Confessions of a Nuclear War Planner

Confessions of a Nuclear War Planner
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January 20, 2017

The recent false alarm in Hawaii is a stark reminder of how on edge the world is over fears of a nuclear attack. Many national security experts warn the world is at higher risk of a nuclear-armed conflict today than during the Cold War. North Korea’s nuclear capabilities have progressed quicker than many expected. The Iranian nuclear agreement is at risk of crumbling. India and Pakistan have weapons pointed at each other. Israel’s stockpile of an estimated 80 nuclear weapons add to tensions in the Middle East. And the U.S. and Russia, with close to 14,000 weapons between them, are embroiled in renewed political tensions.

Few people know the complexities of nuclear proliferation like Daniel Ellsberg, who worked as a strategic analyst at the RAND Corporation, focused on control of nuclear weapons. It was during his time at RAND that Ellsberg leaked the Pentagon Papers in 1971, setting off a debate about the U.S.’ role in the ongoing war in Vietnam. While he remains an activist and a supporter of whistleblowers, Ellsberg has turned his attention back on the weapons that continue to threaten the future of humanity through in his new book The Doomsday Machine: Confessions of the Nuclear War Planner.

Daniel Ellsberg: One day in the spring of 1961, soon after my thirtieth birthday, I was shown how our world would end. Not the earth itself, not—so far as I knew then, mistakenly—nearly all humanity or life on the planet, but the destruction of most cities and people in the northern hemisphere. What I was handed, in a White House office, was a single sheet of paper with a simple graph on it. It was headed “Top Secret—Sensitive.” Under that was “For the President’s Eyes Only.”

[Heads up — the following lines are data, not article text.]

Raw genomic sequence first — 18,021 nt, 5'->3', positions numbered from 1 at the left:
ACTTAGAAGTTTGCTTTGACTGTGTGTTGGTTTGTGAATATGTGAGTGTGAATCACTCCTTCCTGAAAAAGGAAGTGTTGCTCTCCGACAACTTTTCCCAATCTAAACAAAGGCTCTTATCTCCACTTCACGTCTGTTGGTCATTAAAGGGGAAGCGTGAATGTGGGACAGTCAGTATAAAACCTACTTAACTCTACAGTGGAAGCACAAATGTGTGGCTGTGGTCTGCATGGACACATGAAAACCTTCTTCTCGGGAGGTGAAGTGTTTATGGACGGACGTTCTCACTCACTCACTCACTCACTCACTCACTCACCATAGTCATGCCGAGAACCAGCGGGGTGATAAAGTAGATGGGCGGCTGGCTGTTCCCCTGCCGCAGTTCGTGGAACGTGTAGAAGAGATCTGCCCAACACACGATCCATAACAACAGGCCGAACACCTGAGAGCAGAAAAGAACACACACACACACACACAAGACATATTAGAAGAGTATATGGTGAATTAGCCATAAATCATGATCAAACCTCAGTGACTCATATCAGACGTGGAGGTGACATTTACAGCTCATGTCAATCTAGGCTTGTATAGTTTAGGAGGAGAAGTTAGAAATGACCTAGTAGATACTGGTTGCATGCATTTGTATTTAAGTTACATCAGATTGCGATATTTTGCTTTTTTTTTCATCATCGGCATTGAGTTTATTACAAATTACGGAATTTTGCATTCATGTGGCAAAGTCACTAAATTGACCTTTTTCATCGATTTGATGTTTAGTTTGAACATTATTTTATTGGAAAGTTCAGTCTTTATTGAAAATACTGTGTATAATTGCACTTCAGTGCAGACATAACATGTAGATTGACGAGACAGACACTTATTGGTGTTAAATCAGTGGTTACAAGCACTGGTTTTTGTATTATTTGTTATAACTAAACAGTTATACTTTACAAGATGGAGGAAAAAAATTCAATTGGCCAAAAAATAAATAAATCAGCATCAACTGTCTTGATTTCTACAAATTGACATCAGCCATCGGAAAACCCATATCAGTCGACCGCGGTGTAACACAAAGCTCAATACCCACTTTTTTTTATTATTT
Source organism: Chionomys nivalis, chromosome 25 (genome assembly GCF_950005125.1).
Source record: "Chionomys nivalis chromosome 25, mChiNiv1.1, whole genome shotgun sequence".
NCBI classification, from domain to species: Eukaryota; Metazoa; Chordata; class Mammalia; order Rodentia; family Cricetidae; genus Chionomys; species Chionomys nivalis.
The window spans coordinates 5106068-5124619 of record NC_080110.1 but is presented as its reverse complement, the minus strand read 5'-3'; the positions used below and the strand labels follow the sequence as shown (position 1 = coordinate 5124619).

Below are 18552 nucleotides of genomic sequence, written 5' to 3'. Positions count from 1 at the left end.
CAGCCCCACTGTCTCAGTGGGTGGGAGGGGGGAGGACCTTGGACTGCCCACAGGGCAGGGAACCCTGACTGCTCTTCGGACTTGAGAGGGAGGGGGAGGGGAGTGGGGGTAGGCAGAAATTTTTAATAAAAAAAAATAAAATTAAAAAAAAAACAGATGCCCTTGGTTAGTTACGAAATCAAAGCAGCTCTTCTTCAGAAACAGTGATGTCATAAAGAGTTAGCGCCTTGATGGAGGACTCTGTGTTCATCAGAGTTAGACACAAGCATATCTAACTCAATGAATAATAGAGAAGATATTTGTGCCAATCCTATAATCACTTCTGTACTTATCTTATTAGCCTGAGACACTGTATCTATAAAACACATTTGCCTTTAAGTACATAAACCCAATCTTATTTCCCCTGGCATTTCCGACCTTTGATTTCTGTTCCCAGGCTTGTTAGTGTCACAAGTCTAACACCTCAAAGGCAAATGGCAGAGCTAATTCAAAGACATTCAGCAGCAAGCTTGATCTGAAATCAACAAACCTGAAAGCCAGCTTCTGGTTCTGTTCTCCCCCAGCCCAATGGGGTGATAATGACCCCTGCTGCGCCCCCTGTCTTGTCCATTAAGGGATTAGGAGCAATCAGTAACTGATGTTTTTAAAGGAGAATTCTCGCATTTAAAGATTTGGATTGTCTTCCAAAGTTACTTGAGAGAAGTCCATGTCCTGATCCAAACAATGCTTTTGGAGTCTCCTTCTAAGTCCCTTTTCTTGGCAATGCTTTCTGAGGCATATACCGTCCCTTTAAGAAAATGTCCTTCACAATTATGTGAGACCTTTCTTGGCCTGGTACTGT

The “eyes only” designation meant that, in principle, it was to be seen and read only by the person to whom it was explicitly addressed—in this case, the president. In practice, it usually meant that it was seen by one or more secretaries and assistants as well: a handful of people, instead of the scores to hundreds who would normally see copies of a Top Secret document, even one marked “sensitive,” which meant that it was to be especially closely held for bureaucratic or political reasons.

Later, working in the Pentagon as the special assistant to the assistant secretary of defense, I often found myself reading copies of cables and memos marked “Eyes Only” for someone, even though I was not the addressee. And by the time I read this one, as a consultant to the Office of the Secretary of Defense, it was already routine for me to read Top Secret documents. But I had never before seen one marked “For the President’s Eyes Only.” And I never did again.

The deputy assistant to the president for national security, Bob Komer, showed it to me. A cover sheet identified it as the answer to a question that President Kennedy had addressed to the Joint Chiefs of Staff a week earlier. Komer showed their response to me because I had drafted the question, which Komer had sent in the president’s name.